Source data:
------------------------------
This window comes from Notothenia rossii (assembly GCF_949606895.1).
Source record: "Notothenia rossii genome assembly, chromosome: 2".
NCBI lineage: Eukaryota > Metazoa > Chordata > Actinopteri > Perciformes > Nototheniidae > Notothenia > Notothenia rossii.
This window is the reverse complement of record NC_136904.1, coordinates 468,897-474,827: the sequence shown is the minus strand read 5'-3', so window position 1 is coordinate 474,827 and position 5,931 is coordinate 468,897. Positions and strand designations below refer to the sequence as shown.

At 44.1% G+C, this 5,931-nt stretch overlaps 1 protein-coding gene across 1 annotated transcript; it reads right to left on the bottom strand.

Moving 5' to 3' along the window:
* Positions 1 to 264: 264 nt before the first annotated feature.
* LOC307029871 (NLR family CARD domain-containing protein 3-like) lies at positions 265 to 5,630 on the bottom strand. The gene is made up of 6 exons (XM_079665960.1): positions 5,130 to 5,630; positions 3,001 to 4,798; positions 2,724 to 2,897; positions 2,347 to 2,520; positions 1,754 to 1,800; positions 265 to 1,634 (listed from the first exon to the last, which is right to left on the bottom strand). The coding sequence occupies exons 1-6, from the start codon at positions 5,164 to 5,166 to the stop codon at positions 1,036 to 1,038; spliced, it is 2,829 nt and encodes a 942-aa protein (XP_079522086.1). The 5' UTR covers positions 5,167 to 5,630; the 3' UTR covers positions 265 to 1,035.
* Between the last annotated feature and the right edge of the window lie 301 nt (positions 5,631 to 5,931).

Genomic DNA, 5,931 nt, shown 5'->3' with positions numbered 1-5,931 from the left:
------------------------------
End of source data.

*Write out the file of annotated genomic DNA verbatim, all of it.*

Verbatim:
This window comes from Notothenia rossii (assembly GCF_949606895.1).
Source record: "Notothenia rossii genome assembly, chromosome: 2".
NCBI lineage: Eukaryota > Metazoa > Chordata > Actinopteri > Perciformes > Nototheniidae > Notothenia > Notothenia rossii.
This window is the reverse complement of record NC_136904.1, coordinates 468,897-474,827: the sequence shown is the minus strand read 5'-3', so window position 1 is coordinate 474,827 and position 5,931 is coordinate 468,897. Positions and strand designations below refer to the sequence as shown.

At 44.1% G+C, this 5,931-nt stretch overlaps 1 protein-coding gene across 1 annotated transcript; it reads right to left on the bottom strand.

Moving 5' to 3' along the window:
* Positions 1 to 264: 264 nt before the first annotated feature.
* LOC307029871 (NLR family CARD domain-containing protein 3-like) lies at positions 265 to 5,630 on the bottom strand. The gene is made up of 6 exons (XM_079665960.1): positions 5,130 to 5,630; positions 3,001 to 4,798; positions 2,724 to 2,897; positions 2,347 to 2,520; positions 1,754 to 1,800; positions 265 to 1,634 (listed from the first exon to the last, which is right to left on the bottom strand). The coding sequence occupies exons 1-6, from the start codon at positions 5,164 to 5,166 to the stop codon at positions 1,036 to 1,038; spliced, it is 2,829 nt and encodes a 942-aa protein (XP_079522086.1). The 5' UTR covers positions 5,167 to 5,630; the 3' UTR covers positions 265 to 1,035.
* Between the last annotated feature and the right edge of the window lie 301 nt (positions 5,631 to 5,931).

Genomic DNA, 5,931 nt, shown 5'->3' with positions numbered 1-5,931 from the left: